Sysak said he counted 26 storefronts either vacant or with new tenants on a recent walk around his precinct, one of 84 in a city initiative to boost local shops and services.

But public health measures to fight COVID-19 and government efforts at pandemic support have affected Toronto storefronts differently for various reasons, including the type of business and age of the owner, according to Sysak and the heads of other local business associations.

“I honestly think the younger folks were able to pivot a lot easier than some of our older restaurants or other things,” Sysak said, while also noting younger entrepreneurs are finding it easier to walk away.

“When you're younger, you have more time, you can still succeed at doing something else,” Sysak said. “But if you've been doing something for 40 years and you’re in your 60s or 50s, late 50s, you probably think, ‘OK, if I leave this, what do I do again?’”

Dominic Cobran also says the younger owners among the 200-odd members of the Leslieville BIA (including Allen-Silverstein and The Beauty Collective) have, on the whole, found it easier to adjust to the changed circumstances of a mostly digital world.

“Since the pandemic has happened, I've seen a lot of cases where the businesses that are owned by young people have fully made a switch to digital,” he said.

Leslieville BIA's Dominic Cobran says many members unsure they'd survive the pandemic are still standing. Photo supplied by Dominic Cobran

Cobran said he has seen six or seven businesses close since COVID-19 hit, including a couple shut out by landlords early in the pandemic before government rent relief was on offer.

“We have certainly not seen the amount of closures I anticipated,” he said. “I was working with the pulse, what was on the ground, so I was engaged with my businesses a lot, and for the most part I was hearing, ‘I don't think I can make it. I don't think I can make it.’ And for the most part, many of them are still standing,” he said.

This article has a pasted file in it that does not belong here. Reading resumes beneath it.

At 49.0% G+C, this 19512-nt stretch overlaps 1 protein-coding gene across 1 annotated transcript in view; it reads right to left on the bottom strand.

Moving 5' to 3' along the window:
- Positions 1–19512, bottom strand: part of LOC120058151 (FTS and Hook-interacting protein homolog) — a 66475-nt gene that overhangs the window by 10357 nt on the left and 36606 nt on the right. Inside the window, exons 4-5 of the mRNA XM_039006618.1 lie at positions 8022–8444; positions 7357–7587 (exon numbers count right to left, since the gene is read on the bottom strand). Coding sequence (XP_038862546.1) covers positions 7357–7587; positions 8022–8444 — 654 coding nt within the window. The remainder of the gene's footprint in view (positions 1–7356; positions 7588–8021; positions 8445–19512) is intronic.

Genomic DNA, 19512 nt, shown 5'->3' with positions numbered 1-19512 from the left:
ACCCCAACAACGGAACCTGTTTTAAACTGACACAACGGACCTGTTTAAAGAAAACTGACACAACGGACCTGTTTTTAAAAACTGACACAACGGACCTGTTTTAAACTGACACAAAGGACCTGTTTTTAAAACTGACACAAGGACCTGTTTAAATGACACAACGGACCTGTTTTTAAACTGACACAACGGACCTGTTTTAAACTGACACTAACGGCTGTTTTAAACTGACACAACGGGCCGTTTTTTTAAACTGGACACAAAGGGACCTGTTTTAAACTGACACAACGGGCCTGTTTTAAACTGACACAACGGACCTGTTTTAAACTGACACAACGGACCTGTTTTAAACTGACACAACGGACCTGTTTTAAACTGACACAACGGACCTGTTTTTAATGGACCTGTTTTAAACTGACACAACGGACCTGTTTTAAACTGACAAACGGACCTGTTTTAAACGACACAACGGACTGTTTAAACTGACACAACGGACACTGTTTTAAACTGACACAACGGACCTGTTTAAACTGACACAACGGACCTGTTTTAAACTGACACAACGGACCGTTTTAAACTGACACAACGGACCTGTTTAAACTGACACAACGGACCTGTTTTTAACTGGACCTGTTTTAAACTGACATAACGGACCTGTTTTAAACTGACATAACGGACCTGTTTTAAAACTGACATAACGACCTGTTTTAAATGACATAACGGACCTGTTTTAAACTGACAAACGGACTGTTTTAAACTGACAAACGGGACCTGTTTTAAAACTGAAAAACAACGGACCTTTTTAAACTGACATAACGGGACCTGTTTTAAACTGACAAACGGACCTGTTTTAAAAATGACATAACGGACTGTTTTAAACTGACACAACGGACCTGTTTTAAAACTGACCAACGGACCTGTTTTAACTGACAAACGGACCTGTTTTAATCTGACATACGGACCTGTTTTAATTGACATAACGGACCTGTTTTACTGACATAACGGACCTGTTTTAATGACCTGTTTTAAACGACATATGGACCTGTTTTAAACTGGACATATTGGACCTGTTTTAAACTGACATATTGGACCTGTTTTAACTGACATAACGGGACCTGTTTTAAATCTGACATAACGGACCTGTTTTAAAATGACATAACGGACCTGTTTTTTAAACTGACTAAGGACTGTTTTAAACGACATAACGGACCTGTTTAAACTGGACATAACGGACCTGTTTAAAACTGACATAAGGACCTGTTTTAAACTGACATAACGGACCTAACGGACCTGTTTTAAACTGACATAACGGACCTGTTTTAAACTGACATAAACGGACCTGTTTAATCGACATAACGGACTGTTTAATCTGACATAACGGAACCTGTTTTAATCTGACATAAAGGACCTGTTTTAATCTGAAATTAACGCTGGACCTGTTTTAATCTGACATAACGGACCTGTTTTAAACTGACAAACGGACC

Sysak from West Queen West says that's mostly thanks to government support and their dedication to a life choice.

“I do think there are a lot of businesses still there because these are their dreams and their passions, and they’re hanging on,” he said.

For Allen-Silverstein, the future could involve either outcome.

She’s not always sure it’s worthwhile to keep going, but has invested a lot — “mostly sweat equity,” she says — into the venture and says with some capital assistance she could produce high-quality online lessons and course content or work with chemist friends to create her own products.

She’s currently awaiting word on how to apply for a provincial grant of between $10,000 and $20,000 that was announced in December and is said to be coming in mid-January.

“There’s a lot of things, if you’re creative, that could just be absolutely online-only sales,” she said. “It could be like opening another branch of our business so we’re not just service-based.

“It's kind of a hard time to ask people to pivot into something new when you really don't have the means to do so,” she noted.

Morgan Sharp / Local Journalism Initiative / Canada’s National Observer